Wednesday, January 9, 2013

The rich and the rest of us

The Sudbury Star:

Income inequality is growing in Canada, and with that growth comes a series of social problems for ordinary Canadians who are having more trouble than ever before to make ends meet.

That was the message at The Rich and the Rest of Us, a panel discussion that included a number of union leaders representing public and private workers in Ontario, at the United Steelworkers Union Hall on Tuesday night.

"Income inequality, we believe, is the most serious problem facing Ontarians today, and indeed Canadians," said James Clancy, president of the National Union of Public and General Employees.

Clancy and Janet Gasparini, executive director of the Social Planning Council of Sudbury, led off a wide-ranging discussion on social inequality, with about 500 people in attendance and another 2,000 listening in on a conference call.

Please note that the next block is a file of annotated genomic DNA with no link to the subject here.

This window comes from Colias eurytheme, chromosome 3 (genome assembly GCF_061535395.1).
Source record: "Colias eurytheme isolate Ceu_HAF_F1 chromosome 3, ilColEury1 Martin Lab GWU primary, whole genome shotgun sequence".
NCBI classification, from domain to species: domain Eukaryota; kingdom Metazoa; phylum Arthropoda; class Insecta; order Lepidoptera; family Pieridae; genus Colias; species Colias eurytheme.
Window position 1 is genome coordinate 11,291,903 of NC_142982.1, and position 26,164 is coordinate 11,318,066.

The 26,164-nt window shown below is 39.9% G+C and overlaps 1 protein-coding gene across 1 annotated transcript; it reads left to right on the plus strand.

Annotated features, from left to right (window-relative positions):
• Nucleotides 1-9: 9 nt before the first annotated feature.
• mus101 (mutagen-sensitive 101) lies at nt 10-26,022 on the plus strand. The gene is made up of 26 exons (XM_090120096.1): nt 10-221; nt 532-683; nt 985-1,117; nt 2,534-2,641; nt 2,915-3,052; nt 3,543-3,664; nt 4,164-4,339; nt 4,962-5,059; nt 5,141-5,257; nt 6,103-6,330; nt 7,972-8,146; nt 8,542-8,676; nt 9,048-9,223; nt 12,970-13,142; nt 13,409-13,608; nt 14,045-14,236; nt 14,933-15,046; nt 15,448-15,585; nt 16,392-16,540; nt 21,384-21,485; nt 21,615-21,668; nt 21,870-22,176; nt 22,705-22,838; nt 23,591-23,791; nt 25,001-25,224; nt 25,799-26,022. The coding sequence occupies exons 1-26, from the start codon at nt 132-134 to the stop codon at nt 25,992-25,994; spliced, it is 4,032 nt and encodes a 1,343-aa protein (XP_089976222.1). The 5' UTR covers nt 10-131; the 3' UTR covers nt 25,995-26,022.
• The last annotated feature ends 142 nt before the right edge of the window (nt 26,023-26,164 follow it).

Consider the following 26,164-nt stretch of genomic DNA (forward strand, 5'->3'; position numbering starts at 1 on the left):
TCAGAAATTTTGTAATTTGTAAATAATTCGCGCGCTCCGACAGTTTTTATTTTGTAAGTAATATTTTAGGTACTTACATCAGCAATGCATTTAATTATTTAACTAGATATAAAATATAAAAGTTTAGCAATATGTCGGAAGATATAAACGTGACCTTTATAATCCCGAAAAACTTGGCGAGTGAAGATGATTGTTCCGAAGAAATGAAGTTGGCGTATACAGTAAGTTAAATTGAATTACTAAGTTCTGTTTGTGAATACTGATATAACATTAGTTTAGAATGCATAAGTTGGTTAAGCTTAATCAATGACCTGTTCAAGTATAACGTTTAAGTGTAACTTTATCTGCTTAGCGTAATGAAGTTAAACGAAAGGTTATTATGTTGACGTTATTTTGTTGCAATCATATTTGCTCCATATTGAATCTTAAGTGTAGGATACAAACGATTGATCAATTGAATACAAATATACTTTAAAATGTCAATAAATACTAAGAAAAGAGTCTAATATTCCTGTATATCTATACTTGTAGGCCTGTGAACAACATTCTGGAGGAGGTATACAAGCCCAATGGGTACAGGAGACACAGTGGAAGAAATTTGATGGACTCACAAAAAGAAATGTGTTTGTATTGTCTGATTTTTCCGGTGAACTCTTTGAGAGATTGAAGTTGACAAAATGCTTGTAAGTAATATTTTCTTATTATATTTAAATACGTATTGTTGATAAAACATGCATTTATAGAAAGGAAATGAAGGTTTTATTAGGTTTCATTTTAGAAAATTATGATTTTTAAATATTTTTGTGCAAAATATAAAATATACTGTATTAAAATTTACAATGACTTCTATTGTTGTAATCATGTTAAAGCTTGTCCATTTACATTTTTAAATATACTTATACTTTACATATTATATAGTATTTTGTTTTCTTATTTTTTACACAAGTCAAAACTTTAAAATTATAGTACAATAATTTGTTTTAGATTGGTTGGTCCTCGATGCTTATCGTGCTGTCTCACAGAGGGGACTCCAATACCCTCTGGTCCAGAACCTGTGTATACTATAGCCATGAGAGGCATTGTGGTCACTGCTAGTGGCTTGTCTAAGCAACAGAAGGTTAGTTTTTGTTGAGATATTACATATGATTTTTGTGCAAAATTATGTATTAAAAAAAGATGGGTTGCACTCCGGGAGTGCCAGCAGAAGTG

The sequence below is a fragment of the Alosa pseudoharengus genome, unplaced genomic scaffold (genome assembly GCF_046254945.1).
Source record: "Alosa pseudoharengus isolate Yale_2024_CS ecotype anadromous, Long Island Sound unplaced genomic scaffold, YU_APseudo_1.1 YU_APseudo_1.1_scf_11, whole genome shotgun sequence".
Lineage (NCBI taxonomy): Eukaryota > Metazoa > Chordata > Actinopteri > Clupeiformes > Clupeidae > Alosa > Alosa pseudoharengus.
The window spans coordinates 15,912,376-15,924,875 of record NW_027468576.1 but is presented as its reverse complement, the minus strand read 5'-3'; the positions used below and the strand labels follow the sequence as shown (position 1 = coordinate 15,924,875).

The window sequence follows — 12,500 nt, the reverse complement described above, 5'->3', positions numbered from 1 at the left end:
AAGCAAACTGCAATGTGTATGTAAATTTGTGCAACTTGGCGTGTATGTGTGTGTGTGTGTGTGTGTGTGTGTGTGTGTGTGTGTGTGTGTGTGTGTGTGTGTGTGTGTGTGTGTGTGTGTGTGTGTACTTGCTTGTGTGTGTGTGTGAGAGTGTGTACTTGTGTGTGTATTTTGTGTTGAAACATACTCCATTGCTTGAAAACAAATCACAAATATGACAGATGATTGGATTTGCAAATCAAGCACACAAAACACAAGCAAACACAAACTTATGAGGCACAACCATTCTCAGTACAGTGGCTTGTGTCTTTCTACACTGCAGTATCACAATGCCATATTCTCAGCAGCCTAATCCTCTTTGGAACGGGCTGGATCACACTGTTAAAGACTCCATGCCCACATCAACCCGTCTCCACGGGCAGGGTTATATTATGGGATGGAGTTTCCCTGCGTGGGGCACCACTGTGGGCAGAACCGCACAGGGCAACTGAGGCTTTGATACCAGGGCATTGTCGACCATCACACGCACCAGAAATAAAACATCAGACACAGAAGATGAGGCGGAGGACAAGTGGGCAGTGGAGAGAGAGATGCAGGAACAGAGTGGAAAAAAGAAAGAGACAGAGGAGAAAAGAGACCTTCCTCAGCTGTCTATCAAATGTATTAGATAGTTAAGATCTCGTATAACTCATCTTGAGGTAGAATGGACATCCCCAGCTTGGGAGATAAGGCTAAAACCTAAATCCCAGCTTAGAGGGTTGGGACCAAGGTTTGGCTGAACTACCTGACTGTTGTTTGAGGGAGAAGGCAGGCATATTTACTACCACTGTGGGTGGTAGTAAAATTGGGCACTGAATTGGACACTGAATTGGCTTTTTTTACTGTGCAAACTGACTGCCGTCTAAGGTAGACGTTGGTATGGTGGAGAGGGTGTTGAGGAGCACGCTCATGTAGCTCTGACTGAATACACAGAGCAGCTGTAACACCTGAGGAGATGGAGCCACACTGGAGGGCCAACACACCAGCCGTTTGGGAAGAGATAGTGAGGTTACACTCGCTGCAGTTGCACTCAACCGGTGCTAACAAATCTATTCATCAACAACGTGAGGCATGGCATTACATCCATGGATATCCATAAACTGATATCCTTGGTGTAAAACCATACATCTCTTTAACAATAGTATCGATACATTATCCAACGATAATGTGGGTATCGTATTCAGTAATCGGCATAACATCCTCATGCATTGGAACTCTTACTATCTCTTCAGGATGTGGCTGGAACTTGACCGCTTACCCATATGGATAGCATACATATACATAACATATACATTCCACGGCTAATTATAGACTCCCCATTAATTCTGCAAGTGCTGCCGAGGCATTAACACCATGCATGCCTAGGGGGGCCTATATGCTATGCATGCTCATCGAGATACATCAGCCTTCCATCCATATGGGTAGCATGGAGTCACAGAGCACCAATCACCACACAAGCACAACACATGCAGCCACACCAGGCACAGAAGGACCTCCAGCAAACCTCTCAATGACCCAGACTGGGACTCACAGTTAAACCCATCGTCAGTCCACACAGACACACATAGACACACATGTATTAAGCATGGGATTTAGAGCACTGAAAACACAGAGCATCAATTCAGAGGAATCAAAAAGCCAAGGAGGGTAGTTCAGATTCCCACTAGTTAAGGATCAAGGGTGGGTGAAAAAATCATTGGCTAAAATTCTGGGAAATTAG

Clancy said there are three key factors that have led to great income inequality in Canada. The first is what he called the attack against labour rights from various levels of government. The second was Canada's lack of a modern industrial strategy. The final factor, according to Clancy, was Canada's unfair tax system that benefits the ultra rich and leaves the middle class to pick up the brunt of the tax burden.

Gasparini said underfunded social programs make social mobility very difficult for people who find themselves in the lowest income bracket and make less than $10,000 a year.

"There's more than enough money, but it's in the wrong hands," said Clancy. He added social programs to help get people out of poverty could easily be supported if corporations paid their fair share of taxes.

He said about $1 trillion of Canadian corporate money sits in offshore accounts that are completely tax-free.

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